The future is now

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Part of Time to Think Differently

Today’s debates over health service pressures must not prevent us from addressing tomorrow’s need for radical change in our care systems. In this new digital report, The King’s Fund embarks on a journey across England and overseas into future ways of changing health and health care for the better.

Launch the report

With concern mounting over the current pressures in our health care system it is vital that we don’t lose sight of how health and social care needs to change in the longer term. There is already broad agreement on some of the radical changes required. The NHS five year forward view has spelt out the need for new models of care.

Positive change can seem a difficult and distant prospect, especially when systems are under stress. But change for the better is happening in pockets across England and internationally.

This report brings together examples of such change, offering a glimpse of a future that already exists, albeit unevenly distributed. From Yorkshire and London, to Sweden and the Netherlands – this is a journey through a landscape of change that is unfolding among patients and the public; among NHS staff and leaders; and across systems.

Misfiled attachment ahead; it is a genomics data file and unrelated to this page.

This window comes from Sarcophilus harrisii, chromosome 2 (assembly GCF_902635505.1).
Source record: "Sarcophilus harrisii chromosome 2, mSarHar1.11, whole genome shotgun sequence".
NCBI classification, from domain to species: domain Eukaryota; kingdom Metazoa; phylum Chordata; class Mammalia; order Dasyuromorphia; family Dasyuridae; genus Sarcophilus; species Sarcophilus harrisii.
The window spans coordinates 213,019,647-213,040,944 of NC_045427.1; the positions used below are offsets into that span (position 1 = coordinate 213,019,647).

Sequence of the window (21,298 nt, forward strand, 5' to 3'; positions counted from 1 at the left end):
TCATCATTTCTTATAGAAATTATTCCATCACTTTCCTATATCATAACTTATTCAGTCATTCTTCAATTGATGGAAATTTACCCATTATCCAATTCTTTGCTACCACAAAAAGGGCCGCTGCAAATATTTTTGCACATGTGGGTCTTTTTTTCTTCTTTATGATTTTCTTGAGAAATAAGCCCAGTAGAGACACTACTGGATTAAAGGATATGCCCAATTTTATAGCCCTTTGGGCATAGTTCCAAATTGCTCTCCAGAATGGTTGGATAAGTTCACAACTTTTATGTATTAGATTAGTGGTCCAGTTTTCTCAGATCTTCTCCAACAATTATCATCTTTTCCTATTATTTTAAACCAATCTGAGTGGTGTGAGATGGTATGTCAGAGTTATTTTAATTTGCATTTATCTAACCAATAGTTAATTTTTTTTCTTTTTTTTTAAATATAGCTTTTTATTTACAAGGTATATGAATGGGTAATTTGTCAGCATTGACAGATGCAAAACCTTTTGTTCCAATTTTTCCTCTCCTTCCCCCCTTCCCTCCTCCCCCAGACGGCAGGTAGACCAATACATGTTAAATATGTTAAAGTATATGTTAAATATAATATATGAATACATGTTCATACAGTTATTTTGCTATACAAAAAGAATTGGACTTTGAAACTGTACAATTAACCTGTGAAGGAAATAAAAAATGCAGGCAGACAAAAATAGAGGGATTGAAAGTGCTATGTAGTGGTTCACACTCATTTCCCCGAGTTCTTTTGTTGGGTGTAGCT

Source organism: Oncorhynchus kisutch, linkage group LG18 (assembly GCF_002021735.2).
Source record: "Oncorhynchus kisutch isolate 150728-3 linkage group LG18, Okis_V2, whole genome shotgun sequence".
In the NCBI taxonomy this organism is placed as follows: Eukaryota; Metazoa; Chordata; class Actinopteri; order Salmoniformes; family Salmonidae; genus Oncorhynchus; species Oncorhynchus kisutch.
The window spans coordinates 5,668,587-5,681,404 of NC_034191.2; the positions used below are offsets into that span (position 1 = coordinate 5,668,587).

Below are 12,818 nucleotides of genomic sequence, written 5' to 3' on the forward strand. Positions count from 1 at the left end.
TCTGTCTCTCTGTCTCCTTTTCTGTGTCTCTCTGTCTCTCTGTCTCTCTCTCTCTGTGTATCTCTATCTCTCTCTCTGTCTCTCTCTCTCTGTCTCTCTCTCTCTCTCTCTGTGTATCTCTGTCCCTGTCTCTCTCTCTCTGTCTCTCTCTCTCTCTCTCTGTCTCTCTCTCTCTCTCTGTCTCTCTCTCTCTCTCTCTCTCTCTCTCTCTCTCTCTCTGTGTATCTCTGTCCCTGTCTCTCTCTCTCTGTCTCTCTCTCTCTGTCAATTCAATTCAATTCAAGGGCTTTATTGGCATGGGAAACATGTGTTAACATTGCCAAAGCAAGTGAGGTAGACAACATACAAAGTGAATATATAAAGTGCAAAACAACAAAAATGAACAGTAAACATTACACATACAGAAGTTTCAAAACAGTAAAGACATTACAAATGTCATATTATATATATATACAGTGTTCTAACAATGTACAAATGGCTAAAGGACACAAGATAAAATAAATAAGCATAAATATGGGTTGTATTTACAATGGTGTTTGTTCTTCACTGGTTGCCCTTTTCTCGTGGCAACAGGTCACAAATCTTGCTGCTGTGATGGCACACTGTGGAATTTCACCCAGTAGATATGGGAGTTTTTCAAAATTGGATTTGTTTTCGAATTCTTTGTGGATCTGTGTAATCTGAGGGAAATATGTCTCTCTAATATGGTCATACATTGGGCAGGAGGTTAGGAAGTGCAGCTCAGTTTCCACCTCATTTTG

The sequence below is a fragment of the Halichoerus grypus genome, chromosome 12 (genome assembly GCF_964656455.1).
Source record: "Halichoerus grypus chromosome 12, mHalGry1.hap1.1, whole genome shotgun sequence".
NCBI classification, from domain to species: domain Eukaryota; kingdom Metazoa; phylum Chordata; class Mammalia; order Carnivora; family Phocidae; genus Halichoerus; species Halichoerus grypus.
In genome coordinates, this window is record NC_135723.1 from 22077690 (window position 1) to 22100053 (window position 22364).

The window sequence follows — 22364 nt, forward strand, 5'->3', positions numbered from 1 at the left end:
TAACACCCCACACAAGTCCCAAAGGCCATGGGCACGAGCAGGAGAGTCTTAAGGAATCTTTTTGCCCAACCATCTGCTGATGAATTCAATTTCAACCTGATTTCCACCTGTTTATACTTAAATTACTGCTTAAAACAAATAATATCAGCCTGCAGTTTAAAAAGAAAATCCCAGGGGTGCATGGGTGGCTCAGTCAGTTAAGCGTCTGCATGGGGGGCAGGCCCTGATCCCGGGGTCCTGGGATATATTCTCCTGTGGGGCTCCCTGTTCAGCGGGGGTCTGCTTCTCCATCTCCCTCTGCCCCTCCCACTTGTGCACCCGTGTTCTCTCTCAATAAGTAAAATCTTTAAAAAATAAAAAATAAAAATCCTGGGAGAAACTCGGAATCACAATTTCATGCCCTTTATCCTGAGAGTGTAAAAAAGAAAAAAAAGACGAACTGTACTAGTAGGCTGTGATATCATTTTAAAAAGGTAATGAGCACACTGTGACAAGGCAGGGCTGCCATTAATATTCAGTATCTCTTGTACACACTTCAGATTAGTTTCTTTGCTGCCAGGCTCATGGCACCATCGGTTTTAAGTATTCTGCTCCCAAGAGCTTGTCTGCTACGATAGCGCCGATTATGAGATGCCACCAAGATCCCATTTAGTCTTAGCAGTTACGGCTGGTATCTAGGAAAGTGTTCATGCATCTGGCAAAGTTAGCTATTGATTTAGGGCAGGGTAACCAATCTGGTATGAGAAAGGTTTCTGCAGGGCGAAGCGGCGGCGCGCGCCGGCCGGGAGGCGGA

More about our Time to Think Differently work

With testimony from patients, volunteers, clinicians and managers, the report draws to a close two years of work under our Time to Think Differently programme, generating ideas, debate and hope about the future of health and social care.

Comments

graham white

Position
commercial manager,
Organisation
autism plus
Comment date
17 February 2015
Im interested into the comparative costs of residential care vs day care vs independent living for people with autism

Aidan Ward

Position
Organisational consultant,
Organisation
Freelance
Comment date
13 March 2015
Beautiful report, dodges the issue like everyone does. I cannot get any public discussion of the economic fundamentals. Perhaps you can help.
Future costs of healthcare depend on today's interventions. The Buurtzorg example shows that costs fall consistently when you do the job. I have studied other examples. The current crisis is the inevitable result of refusing to track the outcome costs of interventions. It is a direct result of policy and no-one of course will admit it.

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